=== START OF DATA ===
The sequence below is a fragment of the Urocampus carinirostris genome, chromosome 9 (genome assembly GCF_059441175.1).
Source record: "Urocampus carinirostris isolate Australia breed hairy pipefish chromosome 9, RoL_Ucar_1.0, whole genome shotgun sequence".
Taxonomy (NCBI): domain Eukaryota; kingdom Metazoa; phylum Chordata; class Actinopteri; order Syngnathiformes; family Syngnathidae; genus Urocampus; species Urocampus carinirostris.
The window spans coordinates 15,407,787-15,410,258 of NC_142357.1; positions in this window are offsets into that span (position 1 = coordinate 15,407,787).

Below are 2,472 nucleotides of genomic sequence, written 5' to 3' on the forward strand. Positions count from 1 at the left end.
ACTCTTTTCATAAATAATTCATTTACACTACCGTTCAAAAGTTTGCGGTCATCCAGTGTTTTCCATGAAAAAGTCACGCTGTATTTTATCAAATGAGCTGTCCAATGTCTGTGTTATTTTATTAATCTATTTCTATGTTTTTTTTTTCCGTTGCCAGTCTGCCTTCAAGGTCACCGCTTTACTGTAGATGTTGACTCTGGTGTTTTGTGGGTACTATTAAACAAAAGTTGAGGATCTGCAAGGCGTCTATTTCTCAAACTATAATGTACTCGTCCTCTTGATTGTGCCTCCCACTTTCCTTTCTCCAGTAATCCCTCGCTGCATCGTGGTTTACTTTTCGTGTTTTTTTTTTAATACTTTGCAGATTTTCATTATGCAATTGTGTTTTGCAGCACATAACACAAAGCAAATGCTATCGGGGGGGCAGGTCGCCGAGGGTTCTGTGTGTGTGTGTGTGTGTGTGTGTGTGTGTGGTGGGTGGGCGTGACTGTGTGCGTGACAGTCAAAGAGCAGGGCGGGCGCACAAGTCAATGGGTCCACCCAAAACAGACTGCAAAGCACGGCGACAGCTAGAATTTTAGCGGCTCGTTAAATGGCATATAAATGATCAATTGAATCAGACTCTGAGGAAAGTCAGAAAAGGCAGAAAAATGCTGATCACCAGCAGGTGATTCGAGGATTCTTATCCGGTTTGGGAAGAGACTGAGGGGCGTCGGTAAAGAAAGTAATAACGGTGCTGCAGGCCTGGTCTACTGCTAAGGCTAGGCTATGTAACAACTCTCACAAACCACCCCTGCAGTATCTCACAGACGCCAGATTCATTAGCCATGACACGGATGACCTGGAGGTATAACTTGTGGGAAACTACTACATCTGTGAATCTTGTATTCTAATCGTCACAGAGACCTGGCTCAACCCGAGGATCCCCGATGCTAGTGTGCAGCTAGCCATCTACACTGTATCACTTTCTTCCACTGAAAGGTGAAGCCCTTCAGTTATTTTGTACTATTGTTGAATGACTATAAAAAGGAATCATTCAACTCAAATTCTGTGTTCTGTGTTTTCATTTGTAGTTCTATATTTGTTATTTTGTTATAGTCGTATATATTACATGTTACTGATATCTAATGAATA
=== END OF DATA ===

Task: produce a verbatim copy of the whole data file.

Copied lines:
The sequence below is a fragment of the Urocampus carinirostris genome, chromosome 9 (genome assembly GCF_059441175.1).
Source record: "Urocampus carinirostris isolate Australia breed hairy pipefish chromosome 9, RoL_Ucar_1.0, whole genome shotgun sequence".
Taxonomy (NCBI): domain Eukaryota; kingdom Metazoa; phylum Chordata; class Actinopteri; order Syngnathiformes; family Syngnathidae; genus Urocampus; species Urocampus carinirostris.
The window spans coordinates 15,407,787-15,410,258 of NC_142357.1; positions in this window are offsets into that span (position 1 = coordinate 15,407,787).

Below are 2,472 nucleotides of genomic sequence, written 5' to 3' on the forward strand. Positions count from 1 at the left end.
ACTCTTTTCATAAATAATTCATTTACACTACCGTTCAAAAGTTTGCGGTCATCCAGTGTTTTCCATGAAAAAGTCACGCTGTATTTTATCAAATGAGCTGTCCAATGTCTGTGTTATTTTATTAATCTATTTCTATGTTTTTTTTTTCCGTTGCCAGTCTGCCTTCAAGGTCACCGCTTTACTGTAGATGTTGACTCTGGTGTTTTGTGGGTACTATTAAACAAAAGTTGAGGATCTGCAAGGCGTCTATTTCTCAAACTATAATGTACTCGTCCTCTTGATTGTGCCTCCCACTTTCCTTTCTCCAGTAATCCCTCGCTGCATCGTGGTTTACTTTTCGTGTTTTTTTTTTAATACTTTGCAGATTTTCATTATGCAATTGTGTTTTGCAGCACATAACACAAAGCAAATGCTATCGGGGGGGCAGGTCGCCGAGGGTTCTGTGTGTGTGTGTGTGTGTGTGTGTGTGTGTGGTGGGTGGGCGTGACTGTGTGCGTGACAGTCAAAGAGCAGGGCGGGCGCACAAGTCAATGGGTCCACCCAAAACAGACTGCAAAGCACGGCGACAGCTAGAATTTTAGCGGCTCGTTAAATGGCATATAAATGATCAATTGAATCAGACTCTGAGGAAAGTCAGAAAAGGCAGAAAAATGCTGATCACCAGCAGGTGATTCGAGGATTCTTATCCGGTTTGGGAAGAGACTGAGGGGCGTCGGTAAAGAAAGTAATAACGGTGCTGCAGGCCTGGTCTACTGCTAAGGCTAGGCTATGTAACAACTCTCACAAACCACCCCTGCAGTATCTCACAGACGCCAGATTCATTAGCCATGACACGGATGACCTGGAGGTATAACTTGTGGGAAACTACTACATCTGTGAATCTTGTATTCTAATCGTCACAGAGACCTGGCTCAACCCGAGGATCCCCGATGCTAGTGTGCAGCTAGCCATCTACACTGTATCACTTTCTTCCACTGAAAGGTGAAGCCCTTCAGTTATTTTGTACTATTGTTGAATGACTATAAAAAGGAATCATTCAACTCAAATTCTGTGTTCTGTGTTTTCATTTGTAGTTCTATATTTGTTATTTTGTTATAGTCGTATATATTACATGTTACTGATATCTAATGAATA